Never too old for therapy: how middle-aged and older people are addressing mental health issues
Adults over the age of 50 often dismiss their mental health concerns due to rigid mindsets and lack of awareness. How many of them are willing to seek therapy? How can clinical psychologist/therapists help? SocialStory spoke to people in the age group while experts weighed in.
In 2000, 62-year-old Lakshmi* was living with her husband, far away from her four children. She and her husband followed a set routine, almost like clockwork, when one day, she felt enveloped by a strange and overwhelming sadness.
She was listless, tired, and felt the need to be alone. As someone who welcomed guests in hordes, Lakshmi felt revulsed by household chores. She gave up cooking entirely and hardly ate. Her gentle husband, worried by the change in her behaviour, tried cajoling, and persuading her. Their children flew down from different corners of the world and were alarmed by the change in their mother’s demeanour–from a sprightly, talkative, helpful woman to one physically curled up in the corner of their home.
Years later, her grandson Aayush*, a student of clinical psychology, recounts what his grandmother went through, as told to him by his parents.
“My grandmother was clearly depressed. And this was diagnosed by a psychologist many years later. But at the time, no one was aware that she was depressed and needed help. So, they did what they thought was best–conducted a series of religious rituals, which they felt could make their mother better,” he says.
Lakshmi suffered for a few more years and did get better over a period when she opened to her family about her childhood trauma. But there was no question of seeking help from a doctor. Even a stray suggestion in that direction was dismissed by the family.
It’s 2023, and the perspective on mental health has not changed drastically, especially among older adults. When Neeraj*, a 50-year-old media professional confided in his father that he may be going through depression, he suggested that he take strength from religious texts to tide over the “bad time”.
Neeraj, who has always been open to the idea of therapy, says most people from his generation are still unwilling to do so. “I think if I post on my college group that I was going for therapy, they will probably pass it off as a joke--that they always knew I was “mental”,” he says.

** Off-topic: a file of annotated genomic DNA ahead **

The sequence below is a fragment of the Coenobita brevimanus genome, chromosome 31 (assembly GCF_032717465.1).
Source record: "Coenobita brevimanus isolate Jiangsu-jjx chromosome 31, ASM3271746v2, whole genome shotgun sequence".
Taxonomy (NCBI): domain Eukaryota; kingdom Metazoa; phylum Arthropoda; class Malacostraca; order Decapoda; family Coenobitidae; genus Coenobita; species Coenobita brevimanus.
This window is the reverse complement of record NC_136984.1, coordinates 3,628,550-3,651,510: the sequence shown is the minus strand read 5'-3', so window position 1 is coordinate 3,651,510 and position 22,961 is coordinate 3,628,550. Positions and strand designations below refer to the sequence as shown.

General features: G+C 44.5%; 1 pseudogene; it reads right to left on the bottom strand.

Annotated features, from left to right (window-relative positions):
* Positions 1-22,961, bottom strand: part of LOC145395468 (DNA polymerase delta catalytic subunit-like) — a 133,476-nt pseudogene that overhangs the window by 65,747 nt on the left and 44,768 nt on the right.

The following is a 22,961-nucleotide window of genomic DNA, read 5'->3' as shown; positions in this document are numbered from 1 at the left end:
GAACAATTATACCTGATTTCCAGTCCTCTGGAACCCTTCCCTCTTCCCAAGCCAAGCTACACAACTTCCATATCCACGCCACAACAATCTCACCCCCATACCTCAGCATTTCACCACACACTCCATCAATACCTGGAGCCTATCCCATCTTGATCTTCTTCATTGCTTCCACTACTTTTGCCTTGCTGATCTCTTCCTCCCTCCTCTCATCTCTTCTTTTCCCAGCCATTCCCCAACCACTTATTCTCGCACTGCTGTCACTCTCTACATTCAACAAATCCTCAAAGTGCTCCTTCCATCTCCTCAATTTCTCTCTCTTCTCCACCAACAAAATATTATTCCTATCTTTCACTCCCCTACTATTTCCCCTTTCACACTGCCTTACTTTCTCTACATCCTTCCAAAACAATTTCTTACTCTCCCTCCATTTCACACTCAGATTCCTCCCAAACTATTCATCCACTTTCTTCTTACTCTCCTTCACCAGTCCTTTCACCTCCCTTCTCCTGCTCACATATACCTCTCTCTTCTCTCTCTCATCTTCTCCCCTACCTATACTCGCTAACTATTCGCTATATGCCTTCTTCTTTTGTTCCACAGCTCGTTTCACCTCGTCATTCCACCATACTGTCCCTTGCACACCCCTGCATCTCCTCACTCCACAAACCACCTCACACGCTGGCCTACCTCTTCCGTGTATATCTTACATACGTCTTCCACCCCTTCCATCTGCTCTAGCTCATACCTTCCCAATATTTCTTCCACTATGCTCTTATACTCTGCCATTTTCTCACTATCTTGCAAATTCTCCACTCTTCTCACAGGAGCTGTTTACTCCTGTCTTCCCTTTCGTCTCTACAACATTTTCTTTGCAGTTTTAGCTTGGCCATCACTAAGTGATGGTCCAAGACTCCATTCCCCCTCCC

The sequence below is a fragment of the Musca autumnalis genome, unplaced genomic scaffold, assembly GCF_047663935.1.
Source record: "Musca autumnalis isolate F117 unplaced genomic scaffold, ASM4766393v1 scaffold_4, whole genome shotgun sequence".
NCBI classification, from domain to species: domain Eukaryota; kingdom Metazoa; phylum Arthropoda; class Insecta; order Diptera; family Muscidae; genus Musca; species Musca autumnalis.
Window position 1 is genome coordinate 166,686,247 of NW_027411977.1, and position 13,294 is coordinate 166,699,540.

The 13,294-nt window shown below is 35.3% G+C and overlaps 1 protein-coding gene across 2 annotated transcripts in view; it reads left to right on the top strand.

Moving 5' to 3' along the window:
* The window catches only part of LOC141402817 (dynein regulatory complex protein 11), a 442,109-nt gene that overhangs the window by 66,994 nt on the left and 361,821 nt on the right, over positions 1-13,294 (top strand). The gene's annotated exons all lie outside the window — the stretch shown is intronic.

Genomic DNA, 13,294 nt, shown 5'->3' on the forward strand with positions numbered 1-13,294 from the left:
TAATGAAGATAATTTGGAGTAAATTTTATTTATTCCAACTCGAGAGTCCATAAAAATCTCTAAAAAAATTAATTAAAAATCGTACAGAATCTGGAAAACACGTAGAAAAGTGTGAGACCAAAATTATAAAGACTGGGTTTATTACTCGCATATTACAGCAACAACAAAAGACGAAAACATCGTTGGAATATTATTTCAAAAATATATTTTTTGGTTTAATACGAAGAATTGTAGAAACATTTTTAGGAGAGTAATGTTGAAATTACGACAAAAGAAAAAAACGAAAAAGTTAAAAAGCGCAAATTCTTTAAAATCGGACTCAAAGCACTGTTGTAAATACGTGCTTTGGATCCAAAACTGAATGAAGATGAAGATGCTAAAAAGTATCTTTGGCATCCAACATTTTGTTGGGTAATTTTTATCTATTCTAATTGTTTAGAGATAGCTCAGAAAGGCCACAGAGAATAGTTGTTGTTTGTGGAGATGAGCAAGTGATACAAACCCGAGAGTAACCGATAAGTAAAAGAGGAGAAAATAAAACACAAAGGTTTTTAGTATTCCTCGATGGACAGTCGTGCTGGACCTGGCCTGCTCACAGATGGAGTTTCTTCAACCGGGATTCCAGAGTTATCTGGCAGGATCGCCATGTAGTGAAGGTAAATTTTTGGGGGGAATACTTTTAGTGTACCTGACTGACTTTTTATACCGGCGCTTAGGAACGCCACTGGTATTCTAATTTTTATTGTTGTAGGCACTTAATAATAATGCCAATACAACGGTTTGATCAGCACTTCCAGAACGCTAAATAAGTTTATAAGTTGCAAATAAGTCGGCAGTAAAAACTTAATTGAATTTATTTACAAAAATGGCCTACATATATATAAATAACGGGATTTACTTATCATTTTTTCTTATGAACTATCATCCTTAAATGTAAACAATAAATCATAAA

“Currently, I am in therapy, and I hope this works out,” he adds.
Ritika Bhutani, Lead Clinical Psychologist and Supervisor at LISSUN, believes there is a lack of insight and understanding about mental health issues, particularly among older adults since they have been mostly exposed to the medical model of illness.
“Additionally, there is shame associated with reaching out at this age since they have grown up in a time when mental health issues were stigmatised, misunderstood, or not openly discussed,” she says.
Dr Neerja Aggarwal, Co-founder and Psychologist at Emoneeds, a mental health startup, says senior citizens often grapple with various mental health challenges, encompassing depression, anxiety disorders, and dementia. Depression may also emerge from factors like social isolation, physical health struggles, or the bereavement of loved ones, significantly influencing their general welfare and quality of life.
Dr Aarushi Dewan, a RCI licensed clinical psychologist, has older adults as patients, most of whom come through cross referrals from other doctors. The common diagnosis among these patients is geriatric depression. While she feels they understand and report experiencing stress, they are not aware of mental health disorders.
Seventy-year-old Ajit* decided to consult a clinical psychologist after his urologist asked him to. He was taking treatment for his physical co-morbidities and had gone into depression and lost 12 kg in two months.
“I was finding it difficult to get up from bed and follow my daily routine. My urologist suggested I speak to a therapist instead of a psychiatrist because I was already taking several medications for my physical ailment. Immediately, I started reading about therapy and the role of a clinical psychologist, and took an appointment at the hospital,” he says.
Ajit adds that if he was aware of therapy, he would have sought help 50 years ago as he has been experiencing extreme bouts of anxiety and restlessness for a long time.
“After talking to the clinical psychologist and understanding the process, I am hopeful that my symptoms of anxiety and constant overthinking will be relieved, and it will help in the recovery of my physical ailment too,” he adds.
There is awareness, but action takes time
Neeraj* admits being aware that something is wrong does not necessarily translate into action. It took him many years to seek therapy. He looked for therapists on his own, and a friend also shared a list. But somehow, he has not been able to stick to one because of various reasons.